TABLE 4______________________________________Anti-CCK-8 activity (concentration used: 10 ng/kg) ofseveral of the compounds of the invention on guinea piggall bladders "in situ", expressed as the ID50 in mg/kgi.v. in comparison with proglumide.COMPOUNDS      ID50 (mg/kg/i.v.)______________________________________1              0.112              0.103              0.754              5.085              0.686              8.407              0.658              2.029              3.8510             3.6611             3.2512             4.4413             6.7014             1.1015             0.8416             2.0817             3.2518             6.7919             0.7420             0.8421             3.69Proglumide     70.5______________________________________

The results thus obtained substantially confirm what had already been seen in the experiments in vitro, that is that several of the compounds of the invention are extremely powerful CCK atagonists, capable of blocking contractions of the gallbladder induced by CCK-8 administered at concentrations considerably above those which induce pathological syndromes at doses of about 0.1 mg/kg (in the case of compounds 1 and 2). The compounds tested were also considerably more active than the control drug proglumide in vivo.

The anti-spastic activity which the present compounds exert on the whole of the digestive tract is also considerable. Measured in mice with the vegetable carbon test (speed of transit through the stomach and intestine) this activity is illustrated in the following table:

              TABLE 5______________________________________Examples of anti-spastic activities for the claimedcompounds administered intraperitoneally in mice. Valuesexpressed as the ED50 in mg/kg, that is the dose whichreduces the intestinal transit time of the carbon by 50%.       ANTISPASTIC ACTIVITIESCOMPOUNDS   ED50 mg/kg (i.p.)______________________________________1           12.82           14.03           25.05           20.87           33.915          44.219          18.520          27.9______________________________________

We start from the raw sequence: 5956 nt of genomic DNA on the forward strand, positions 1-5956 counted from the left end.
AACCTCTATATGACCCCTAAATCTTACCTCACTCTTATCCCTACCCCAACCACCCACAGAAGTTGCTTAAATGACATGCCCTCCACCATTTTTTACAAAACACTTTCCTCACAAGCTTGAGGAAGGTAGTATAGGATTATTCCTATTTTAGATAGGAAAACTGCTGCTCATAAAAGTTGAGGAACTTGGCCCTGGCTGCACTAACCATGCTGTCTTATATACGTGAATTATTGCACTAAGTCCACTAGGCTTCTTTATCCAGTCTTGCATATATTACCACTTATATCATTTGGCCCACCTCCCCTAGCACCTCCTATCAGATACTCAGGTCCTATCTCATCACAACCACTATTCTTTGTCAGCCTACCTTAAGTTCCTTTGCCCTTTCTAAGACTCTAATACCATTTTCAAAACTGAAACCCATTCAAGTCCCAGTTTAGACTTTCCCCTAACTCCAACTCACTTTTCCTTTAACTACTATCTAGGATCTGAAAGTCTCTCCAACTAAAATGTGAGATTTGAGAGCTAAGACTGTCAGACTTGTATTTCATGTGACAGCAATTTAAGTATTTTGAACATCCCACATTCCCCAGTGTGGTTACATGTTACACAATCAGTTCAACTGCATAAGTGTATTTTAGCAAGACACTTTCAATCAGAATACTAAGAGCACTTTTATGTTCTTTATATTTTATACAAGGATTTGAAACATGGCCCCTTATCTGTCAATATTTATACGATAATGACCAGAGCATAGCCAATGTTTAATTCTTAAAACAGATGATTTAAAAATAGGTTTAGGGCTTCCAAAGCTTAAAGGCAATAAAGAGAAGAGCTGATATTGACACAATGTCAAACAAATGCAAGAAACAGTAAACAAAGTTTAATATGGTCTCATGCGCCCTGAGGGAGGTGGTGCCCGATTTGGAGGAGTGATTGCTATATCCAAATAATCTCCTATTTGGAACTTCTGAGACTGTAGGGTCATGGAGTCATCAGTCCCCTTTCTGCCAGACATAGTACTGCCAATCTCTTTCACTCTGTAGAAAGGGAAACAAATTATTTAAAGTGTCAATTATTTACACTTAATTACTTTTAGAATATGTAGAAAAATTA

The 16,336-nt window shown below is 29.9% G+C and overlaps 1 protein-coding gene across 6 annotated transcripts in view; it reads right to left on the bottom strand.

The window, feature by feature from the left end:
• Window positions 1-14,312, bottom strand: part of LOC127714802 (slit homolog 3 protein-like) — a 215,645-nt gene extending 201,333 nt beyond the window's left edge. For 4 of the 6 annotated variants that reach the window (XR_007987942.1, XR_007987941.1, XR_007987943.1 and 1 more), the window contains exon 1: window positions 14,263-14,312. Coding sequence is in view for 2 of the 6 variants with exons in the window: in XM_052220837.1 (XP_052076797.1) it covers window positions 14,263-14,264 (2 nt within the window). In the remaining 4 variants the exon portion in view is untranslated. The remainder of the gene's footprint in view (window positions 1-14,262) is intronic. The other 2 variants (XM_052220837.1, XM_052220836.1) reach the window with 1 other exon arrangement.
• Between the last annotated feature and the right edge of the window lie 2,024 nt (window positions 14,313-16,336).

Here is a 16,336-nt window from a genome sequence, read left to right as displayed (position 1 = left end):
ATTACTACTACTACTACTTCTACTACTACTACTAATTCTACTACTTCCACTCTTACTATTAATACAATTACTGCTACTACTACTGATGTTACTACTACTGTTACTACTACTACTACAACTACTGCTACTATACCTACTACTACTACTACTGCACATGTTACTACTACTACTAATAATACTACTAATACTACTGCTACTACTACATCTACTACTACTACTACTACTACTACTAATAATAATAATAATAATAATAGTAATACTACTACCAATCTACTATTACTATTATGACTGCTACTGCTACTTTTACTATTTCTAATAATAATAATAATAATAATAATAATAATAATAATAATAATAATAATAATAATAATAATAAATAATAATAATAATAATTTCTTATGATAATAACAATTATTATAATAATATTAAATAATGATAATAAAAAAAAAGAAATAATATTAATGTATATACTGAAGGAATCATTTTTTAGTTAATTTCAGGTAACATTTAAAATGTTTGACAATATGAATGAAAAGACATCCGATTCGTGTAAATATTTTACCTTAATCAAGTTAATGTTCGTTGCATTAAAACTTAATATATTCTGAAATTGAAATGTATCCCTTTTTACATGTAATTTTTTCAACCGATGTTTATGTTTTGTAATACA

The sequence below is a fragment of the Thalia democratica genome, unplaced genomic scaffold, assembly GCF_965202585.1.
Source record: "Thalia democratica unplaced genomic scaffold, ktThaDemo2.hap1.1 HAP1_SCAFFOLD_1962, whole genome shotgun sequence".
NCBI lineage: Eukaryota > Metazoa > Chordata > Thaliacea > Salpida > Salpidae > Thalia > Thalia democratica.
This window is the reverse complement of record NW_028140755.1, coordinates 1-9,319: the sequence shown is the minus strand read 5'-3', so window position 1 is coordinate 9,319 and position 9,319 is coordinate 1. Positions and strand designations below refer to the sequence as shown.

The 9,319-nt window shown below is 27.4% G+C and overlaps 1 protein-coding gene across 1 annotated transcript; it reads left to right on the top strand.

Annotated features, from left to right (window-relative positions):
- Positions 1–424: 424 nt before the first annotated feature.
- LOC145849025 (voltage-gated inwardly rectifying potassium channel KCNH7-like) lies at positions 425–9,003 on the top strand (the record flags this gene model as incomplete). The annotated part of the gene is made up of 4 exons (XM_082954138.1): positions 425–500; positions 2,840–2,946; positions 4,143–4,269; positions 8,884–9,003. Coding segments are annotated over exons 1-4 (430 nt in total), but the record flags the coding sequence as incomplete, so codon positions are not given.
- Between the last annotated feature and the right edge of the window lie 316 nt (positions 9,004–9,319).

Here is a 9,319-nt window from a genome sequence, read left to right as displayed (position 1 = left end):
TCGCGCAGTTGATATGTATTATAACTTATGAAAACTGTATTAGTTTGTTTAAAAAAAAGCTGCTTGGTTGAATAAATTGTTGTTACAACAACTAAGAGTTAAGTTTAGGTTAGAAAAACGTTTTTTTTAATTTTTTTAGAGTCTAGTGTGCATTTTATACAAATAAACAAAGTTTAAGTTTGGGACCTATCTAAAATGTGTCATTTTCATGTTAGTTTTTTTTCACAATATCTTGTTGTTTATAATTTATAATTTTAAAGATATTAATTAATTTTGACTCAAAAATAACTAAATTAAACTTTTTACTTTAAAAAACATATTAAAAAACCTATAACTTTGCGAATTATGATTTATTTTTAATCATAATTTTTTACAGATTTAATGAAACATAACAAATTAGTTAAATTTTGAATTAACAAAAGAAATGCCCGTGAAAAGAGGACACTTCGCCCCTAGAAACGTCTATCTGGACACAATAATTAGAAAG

A much more specific anti-spastic activity, that is much closer to a physiological situation is illustrated by the following experiment.

The abdomen of anaesthetised rabbit is cut open to display the tranverse colon. A small balloon full of water is inserted at an established point and connected to a pressure transducer by means of a polyethylene cannula filled with H2 O.

The optimum sensitivity being fixed in relation to the physiological contractions, the products were administered through the femeral vein. Contractions were induced by the administration of 100 ng/kg of CCK.

The activities of the compounds of the invention are illustrated in Table 6.

              TABLE 6______________________________________Antispastic activity in the colon of rabbits stimulated with CCK-8   DOSES    EXPER-   EXPER- ED50 (mg/kg i.v.)COM-    (mg/kg   IMENT    IMENT  r = (coeff. ofPOUNDS  i.v.)    1        2      correlation)______________________________________1       0.3      -20.8    -34.1  ED50 = 1.24   1        -48.9    -55.6  r = 0.96   3        -100.0   -87.82       0.3       -9.8    -27.2  ED50 = 1.47   1        -45.1    -39.8  r = 0.98   3        -88.0    -92.4Proglumide   25       -33.7    0      ED50 = 92.6   50       -38.1    -16.1  r = 0.83   100      -64.4    -43.1______________________________________

The data given indicate that several of the tested compounds of the present invention, as already shown for the gallbladder, also antagonise the contractions induced in the intestine by CCK administered in high doses (100 ng/kg).

The anti-spastic activity is shown at doses of about 1 mg/kg for the best of the compounds used, which is almost 100 times more active than proglumide even in this test.

Another particularly interesting pharmacological characteristic of the compounds in question which could result in a considerable therapeutic innovation is their activity on various forms of pancreatitis induced experimentally in animals by cerulein and sodium taurocolate.

The experiments where carried out as follows.

PANCREATITIS INDUCED BY CERULEIN

The method of Niedereau et al. (Gastroenterology 88 (1985) 1192-1204) was followed essentially.

Adult male mice received six injections of cerulein (Takus) (50 mcg/kg) each hour for six hours.

The compound was administered 30 minutes before each administration of cerulein. Nine hours after the beginning of the treatment, the blood was taken from the rectro-orbitory plexus after anaesthesia with ether, the animals were killed and the pancreas removed and weighed. The activity of the serum amylase was determined by the Ceska method (Clin. Chim. Acta 26 (1969) 437-444).